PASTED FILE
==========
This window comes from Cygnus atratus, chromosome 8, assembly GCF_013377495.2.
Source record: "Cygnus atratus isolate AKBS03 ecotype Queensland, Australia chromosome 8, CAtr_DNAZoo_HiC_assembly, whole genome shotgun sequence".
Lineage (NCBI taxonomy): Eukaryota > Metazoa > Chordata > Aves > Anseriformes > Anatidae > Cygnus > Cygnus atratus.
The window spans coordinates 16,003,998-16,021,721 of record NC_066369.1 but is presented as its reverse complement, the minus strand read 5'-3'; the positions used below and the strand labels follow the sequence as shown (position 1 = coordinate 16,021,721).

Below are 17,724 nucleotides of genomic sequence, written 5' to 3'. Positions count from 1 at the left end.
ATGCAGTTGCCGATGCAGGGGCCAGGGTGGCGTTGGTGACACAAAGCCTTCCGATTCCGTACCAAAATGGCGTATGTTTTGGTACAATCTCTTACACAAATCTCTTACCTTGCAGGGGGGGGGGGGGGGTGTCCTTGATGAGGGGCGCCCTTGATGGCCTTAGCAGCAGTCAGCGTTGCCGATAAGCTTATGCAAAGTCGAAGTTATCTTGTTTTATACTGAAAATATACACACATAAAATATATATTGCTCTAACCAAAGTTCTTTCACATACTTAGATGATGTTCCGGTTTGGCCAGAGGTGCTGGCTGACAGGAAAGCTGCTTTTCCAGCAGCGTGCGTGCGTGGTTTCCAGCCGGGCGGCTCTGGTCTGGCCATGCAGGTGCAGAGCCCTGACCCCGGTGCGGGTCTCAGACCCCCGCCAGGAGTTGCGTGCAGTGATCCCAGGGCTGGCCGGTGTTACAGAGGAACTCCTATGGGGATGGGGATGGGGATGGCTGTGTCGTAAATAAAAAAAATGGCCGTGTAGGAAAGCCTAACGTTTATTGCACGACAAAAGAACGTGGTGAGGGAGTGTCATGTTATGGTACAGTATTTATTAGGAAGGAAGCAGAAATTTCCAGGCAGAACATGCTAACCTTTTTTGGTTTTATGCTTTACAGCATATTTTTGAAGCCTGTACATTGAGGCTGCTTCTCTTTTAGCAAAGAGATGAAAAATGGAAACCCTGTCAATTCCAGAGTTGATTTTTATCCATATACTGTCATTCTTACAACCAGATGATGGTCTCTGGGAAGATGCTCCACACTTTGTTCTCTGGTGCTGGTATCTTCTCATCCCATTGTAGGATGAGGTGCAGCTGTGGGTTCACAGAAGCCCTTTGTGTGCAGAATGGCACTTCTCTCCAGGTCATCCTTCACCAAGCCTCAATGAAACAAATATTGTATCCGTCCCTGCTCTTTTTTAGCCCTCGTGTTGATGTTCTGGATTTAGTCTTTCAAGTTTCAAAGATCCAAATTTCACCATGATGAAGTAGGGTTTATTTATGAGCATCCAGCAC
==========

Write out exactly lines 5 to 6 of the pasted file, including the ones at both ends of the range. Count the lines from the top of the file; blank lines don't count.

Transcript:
Below are 17,724 nucleotides of genomic sequence, written 5' to 3'. Positions count from 1 at the left end.
ATGCAGTTGCCGATGCAGGGGCCAGGGTGGCGTTGGTGACACAAAGCCTTCCGATTCCGTACCAAAATGGCGTATGTTTTGGTACAATCTCTTACACAAATCTCTTACCTTGCAGGGGGGGGGGGGGGGTGTCCTTGATGAGGGGCGCCCTTGATGGCCTTAGCAGCAGTCAGCGTTGCCGATAAGCTTATGCAAAGTCGAAGTTATCTTGTTTTATACTGAAAATATACACACATAAAATATATATTGCTCTAACCAAAGTTCTTTCACATACTTAGATGATGTTCCGGTTTGGCCAGAGGTGCTGGCTGACAGGAAAGCTGCTTTTCCAGCAGCGTGCGTGCGTGGTTTCCAGCCGGGCGGCTCTGGTCTGGCCATGCAGGTGCAGAGCCCTGACCCCGGTGCGGGTCTCAGACCCCCGCCAGGAGTTGCGTGCAGTGATCCCAGGGCTGGCCGGTGTTACAGAGGAACTCCTATGGGGATGGGGATGGGGATGGCTGTGTCGTAAATAAAAAAAATGGCCGTGTAGGAAAGCCTAACGTTTATTGCACGACAAAAGAACGTGGTGAGGGAGTGTCATGTTATGGTACAGTATTTATTAGGAAGGAAGCAGAAATTTCCAGGCAGAACATGCTAACCTTTTTTGGTTTTATGCTTTACAGCATATTTTTGAAGCCTGTACATTGAGGCTGCTTCTCTTTTAGCAAAGAGATGAAAAATGGAAACCCTGTCAATTCCAGAGTTGATTTTTATCCATATACTGTCATTCTTACAACCAGATGATGGTCTCTGGGAAGATGCTCCACACTTTGTTCTCTGGTGCTGGTATCTTCTCATCCCATTGTAGGATGAGGTGCAGCTGTGGGTTCACAGAAGCCCTTTGTGTGCAGAATGGCACTTCTCTCCAGGTCATCCTTCACCAAGCCTCAATGAAACAAATATTGTATCCGTCCCTGCTCTTTTTTAGCCCTCGTGTTGATGTTCTGGATTTAGTCTTTCAAGTTTCAAAGATCCAAATTTCACCATGATGAAGTAGGGTTTATTTATGAGCATCCAGCAC